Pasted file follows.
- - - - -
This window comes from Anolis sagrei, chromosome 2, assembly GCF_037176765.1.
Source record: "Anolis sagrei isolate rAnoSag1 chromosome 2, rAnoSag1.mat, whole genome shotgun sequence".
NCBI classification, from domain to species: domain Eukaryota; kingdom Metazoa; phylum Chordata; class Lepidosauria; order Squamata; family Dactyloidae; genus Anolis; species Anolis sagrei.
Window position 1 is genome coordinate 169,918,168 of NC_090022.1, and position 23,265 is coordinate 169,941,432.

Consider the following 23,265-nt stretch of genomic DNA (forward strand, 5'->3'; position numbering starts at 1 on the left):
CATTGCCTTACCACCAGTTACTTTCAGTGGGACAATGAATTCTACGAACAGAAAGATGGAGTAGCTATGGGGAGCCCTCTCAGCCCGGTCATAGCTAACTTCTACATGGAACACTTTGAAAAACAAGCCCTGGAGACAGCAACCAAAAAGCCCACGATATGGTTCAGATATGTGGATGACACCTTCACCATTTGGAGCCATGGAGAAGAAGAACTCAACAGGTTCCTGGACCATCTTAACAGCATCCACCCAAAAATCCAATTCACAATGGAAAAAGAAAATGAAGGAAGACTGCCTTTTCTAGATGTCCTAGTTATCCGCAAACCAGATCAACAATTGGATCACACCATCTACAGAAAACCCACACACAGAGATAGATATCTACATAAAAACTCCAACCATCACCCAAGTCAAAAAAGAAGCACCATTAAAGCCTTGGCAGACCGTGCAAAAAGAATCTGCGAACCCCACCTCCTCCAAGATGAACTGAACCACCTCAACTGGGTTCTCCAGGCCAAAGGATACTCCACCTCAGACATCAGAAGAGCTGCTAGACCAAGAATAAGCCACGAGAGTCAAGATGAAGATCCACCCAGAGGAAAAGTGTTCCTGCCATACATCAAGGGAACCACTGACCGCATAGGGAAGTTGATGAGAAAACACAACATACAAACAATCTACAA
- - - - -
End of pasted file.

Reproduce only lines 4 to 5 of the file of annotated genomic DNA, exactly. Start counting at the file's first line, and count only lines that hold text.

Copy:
Window position 1 is genome coordinate 169,918,168 of NC_090022.1, and position 23,265 is coordinate 169,941,432.

Consider the following 23,265-nt stretch of genomic DNA (forward strand, 5'->3'; position numbering starts at 1 on the left):